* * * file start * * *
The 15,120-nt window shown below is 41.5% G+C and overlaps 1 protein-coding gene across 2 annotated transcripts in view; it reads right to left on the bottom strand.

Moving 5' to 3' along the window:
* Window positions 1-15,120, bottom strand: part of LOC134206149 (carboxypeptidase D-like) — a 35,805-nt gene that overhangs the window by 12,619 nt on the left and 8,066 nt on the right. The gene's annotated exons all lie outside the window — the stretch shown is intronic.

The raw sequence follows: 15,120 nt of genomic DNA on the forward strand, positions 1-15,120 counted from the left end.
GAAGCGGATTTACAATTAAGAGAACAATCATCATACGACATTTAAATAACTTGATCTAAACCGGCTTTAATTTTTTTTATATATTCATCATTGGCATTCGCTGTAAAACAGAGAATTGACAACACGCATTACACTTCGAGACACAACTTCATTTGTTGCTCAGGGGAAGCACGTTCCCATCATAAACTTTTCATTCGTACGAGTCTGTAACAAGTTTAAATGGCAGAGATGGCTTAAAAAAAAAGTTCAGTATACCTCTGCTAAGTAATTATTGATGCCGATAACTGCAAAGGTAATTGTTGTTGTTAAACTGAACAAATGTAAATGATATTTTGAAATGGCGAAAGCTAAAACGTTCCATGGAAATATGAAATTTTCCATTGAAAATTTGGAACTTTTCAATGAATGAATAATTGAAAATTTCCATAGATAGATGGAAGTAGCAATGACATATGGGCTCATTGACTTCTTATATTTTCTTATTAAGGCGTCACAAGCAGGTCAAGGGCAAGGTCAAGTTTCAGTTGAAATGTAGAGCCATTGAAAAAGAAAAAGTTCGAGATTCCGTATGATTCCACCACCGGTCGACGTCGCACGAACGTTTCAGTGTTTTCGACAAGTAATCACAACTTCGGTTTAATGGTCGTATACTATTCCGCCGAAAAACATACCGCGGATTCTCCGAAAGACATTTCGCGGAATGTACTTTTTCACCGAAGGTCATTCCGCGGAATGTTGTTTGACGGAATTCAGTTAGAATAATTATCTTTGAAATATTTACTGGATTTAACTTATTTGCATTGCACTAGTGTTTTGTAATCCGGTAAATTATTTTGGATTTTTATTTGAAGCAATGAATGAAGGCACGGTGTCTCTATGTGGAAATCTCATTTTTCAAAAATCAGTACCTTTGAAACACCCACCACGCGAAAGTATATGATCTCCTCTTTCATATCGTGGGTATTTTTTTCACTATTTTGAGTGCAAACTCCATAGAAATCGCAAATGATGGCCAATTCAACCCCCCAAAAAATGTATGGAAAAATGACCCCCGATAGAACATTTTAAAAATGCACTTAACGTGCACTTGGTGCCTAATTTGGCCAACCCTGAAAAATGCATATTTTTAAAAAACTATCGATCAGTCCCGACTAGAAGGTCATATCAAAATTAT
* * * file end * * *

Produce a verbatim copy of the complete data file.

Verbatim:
The 15,120-nt window shown below is 41.5% G+C and overlaps 1 protein-coding gene across 2 annotated transcripts in view; it reads right to left on the bottom strand.

Moving 5' to 3' along the window:
* Window positions 1-15,120, bottom strand: part of LOC134206149 (carboxypeptidase D-like) — a 35,805-nt gene that overhangs the window by 12,619 nt on the left and 8,066 nt on the right. The gene's annotated exons all lie outside the window — the stretch shown is intronic.

The raw sequence follows: 15,120 nt of genomic DNA on the forward strand, positions 1-15,120 counted from the left end.
GAAGCGGATTTACAATTAAGAGAACAATCATCATACGACATTTAAATAACTTGATCTAAACCGGCTTTAATTTTTTTTATATATTCATCATTGGCATTCGCTGTAAAACAGAGAATTGACAACACGCATTACACTTCGAGACACAACTTCATTTGTTGCTCAGGGGAAGCACGTTCCCATCATAAACTTTTCATTCGTACGAGTCTGTAACAAGTTTAAATGGCAGAGATGGCTTAAAAAAAAAGTTCAGTATACCTCTGCTAAGTAATTATTGATGCCGATAACTGCAAAGGTAATTGTTGTTGTTAAACTGAACAAATGTAAATGATATTTTGAAATGGCGAAAGCTAAAACGTTCCATGGAAATATGAAATTTTCCATTGAAAATTTGGAACTTTTCAATGAATGAATAATTGAAAATTTCCATAGATAGATGGAAGTAGCAATGACATATGGGCTCATTGACTTCTTATATTTTCTTATTAAGGCGTCACAAGCAGGTCAAGGGCAAGGTCAAGTTTCAGTTGAAATGTAGAGCCATTGAAAAAGAAAAAGTTCGAGATTCCGTATGATTCCACCACCGGTCGACGTCGCACGAACGTTTCAGTGTTTTCGACAAGTAATCACAACTTCGGTTTAATGGTCGTATACTATTCCGCCGAAAAACATACCGCGGATTCTCCGAAAGACATTTCGCGGAATGTACTTTTTCACCGAAGGTCATTCCGCGGAATGTTGTTTGACGGAATTCAGTTAGAATAATTATCTTTGAAATATTTACTGGATTTAACTTATTTGCATTGCACTAGTGTTTTGTAATCCGGTAAATTATTTTGGATTTTTATTTGAAGCAATGAATGAAGGCACGGTGTCTCTATGTGGAAATCTCATTTTTCAAAAATCAGTACCTTTGAAACACCCACCACGCGAAAGTATATGATCTCCTCTTTCATATCGTGGGTATTTTTTTCACTATTTTGAGTGCAAACTCCATAGAAATCGCAAATGATGGCCAATTCAACCCCCCAAAAAATGTATGGAAAAATGACCCCCGATAGAACATTTTAAAAATGCACTTAACGTGCACTTGGTGCCTAATTTGGCCAACCCTGAAAAATGCATATTTTTAAAAAACTATCGATCAGTCCCGACTAGAAGGTCATATCAAAATTAT